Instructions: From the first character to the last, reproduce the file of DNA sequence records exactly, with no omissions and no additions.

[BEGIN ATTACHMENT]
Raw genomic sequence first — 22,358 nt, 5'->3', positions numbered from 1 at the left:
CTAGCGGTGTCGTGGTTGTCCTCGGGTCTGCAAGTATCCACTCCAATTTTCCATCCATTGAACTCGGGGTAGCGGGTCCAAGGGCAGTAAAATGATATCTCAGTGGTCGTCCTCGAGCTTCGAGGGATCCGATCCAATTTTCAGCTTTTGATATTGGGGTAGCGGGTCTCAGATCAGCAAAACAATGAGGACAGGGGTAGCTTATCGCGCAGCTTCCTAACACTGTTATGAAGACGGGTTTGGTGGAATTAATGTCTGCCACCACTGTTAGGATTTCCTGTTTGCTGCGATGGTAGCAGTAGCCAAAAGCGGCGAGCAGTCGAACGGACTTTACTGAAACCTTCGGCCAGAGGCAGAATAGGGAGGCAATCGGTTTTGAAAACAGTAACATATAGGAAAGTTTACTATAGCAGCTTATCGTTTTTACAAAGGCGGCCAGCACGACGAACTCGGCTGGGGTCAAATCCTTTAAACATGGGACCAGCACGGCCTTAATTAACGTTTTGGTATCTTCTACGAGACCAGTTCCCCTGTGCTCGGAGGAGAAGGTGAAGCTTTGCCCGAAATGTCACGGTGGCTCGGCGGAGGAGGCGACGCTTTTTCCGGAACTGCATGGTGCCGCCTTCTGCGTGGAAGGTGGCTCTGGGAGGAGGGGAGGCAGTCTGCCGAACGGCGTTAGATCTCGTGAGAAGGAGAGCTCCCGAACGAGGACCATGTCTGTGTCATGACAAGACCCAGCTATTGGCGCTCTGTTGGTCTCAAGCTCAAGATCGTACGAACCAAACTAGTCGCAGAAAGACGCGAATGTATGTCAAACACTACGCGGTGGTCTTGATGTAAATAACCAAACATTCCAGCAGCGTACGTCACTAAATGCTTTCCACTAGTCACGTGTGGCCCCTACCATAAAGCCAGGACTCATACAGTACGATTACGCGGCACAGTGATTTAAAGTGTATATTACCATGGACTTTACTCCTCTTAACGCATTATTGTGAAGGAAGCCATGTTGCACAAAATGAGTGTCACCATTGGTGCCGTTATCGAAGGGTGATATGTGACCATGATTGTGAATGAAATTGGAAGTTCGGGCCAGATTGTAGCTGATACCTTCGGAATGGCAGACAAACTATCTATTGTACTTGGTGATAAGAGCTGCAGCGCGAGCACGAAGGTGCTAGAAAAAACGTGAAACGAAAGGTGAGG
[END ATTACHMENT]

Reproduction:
Raw genomic sequence first — 22,358 nt, 5'->3', positions numbered from 1 at the left:
CTAGCGGTGTCGTGGTTGTCCTCGGGTCTGCAAGTATCCACTCCAATTTTCCATCCATTGAACTCGGGGTAGCGGGTCCAAGGGCAGTAAAATGATATCTCAGTGGTCGTCCTCGAGCTTCGAGGGATCCGATCCAATTTTCAGCTTTTGATATTGGGGTAGCGGGTCTCAGATCAGCAAAACAATGAGGACAGGGGTAGCTTATCGCGCAGCTTCCTAACACTGTTATGAAGACGGGTTTGGTGGAATTAATGTCTGCCACCACTGTTAGGATTTCCTGTTTGCTGCGATGGTAGCAGTAGCCAAAAGCGGCGAGCAGTCGAACGGACTTTACTGAAACCTTCGGCCAGAGGCAGAATAGGGAGGCAATCGGTTTTGAAAACAGTAACATATAGGAAAGTTTACTATAGCAGCTTATCGTTTTTACAAAGGCGGCCAGCACGACGAACTCGGCTGGGGTCAAATCCTTTAAACATGGGACCAGCACGGCCTTAATTAACGTTTTGGTATCTTCTACGAGACCAGTTCCCCTGTGCTCGGAGGAGAAGGTGAAGCTTTGCCCGAAATGTCACGGTGGCTCGGCGGAGGAGGCGACGCTTTTTCCGGAACTGCATGGTGCCGCCTTCTGCGTGGAAGGTGGCTCTGGGAGGAGGGGAGGCAGTCTGCCGAACGGCGTTAGATCTCGTGAGAAGGAGAGCTCCCGAACGAGGACCATGTCTGTGTCATGACAAGACCCAGCTATTGGCGCTCTGTTGGTCTCAAGCTCAAGATCGTACGAACCAAACTAGTCGCAGAAAGACGCGAATGTATGTCAAACACTACGCGGTGGTCTTGATGTAAATAACCAAACATTCCAGCAGCGTACGTCACTAAATGCTTTCCACTAGTCACGTGTGGCCCCTACCATAAAGCCAGGACTCATACAGTACGATTACGCGGCACAGTGATTTAAAGTGTATATTACCATGGACTTTACTCCTCTTAACGCATTATTGTGAAGGAAGCCATGTTGCACAAAATGAGTGTCACCATTGGTGCCGTTATCGAAGGGTGATATGTGACCATGATTGTGAATGAAATTGGAAGTTCGGGCCAGATTGTAGCTGATACCTTCGGAATGGCAGACAAACTATCTATTGTACTTGGTGATAAGAGCTGCAGCGCGAGCACGAAGGTGCTAGAAAAAACGTGAAACGAAAGGTGAGG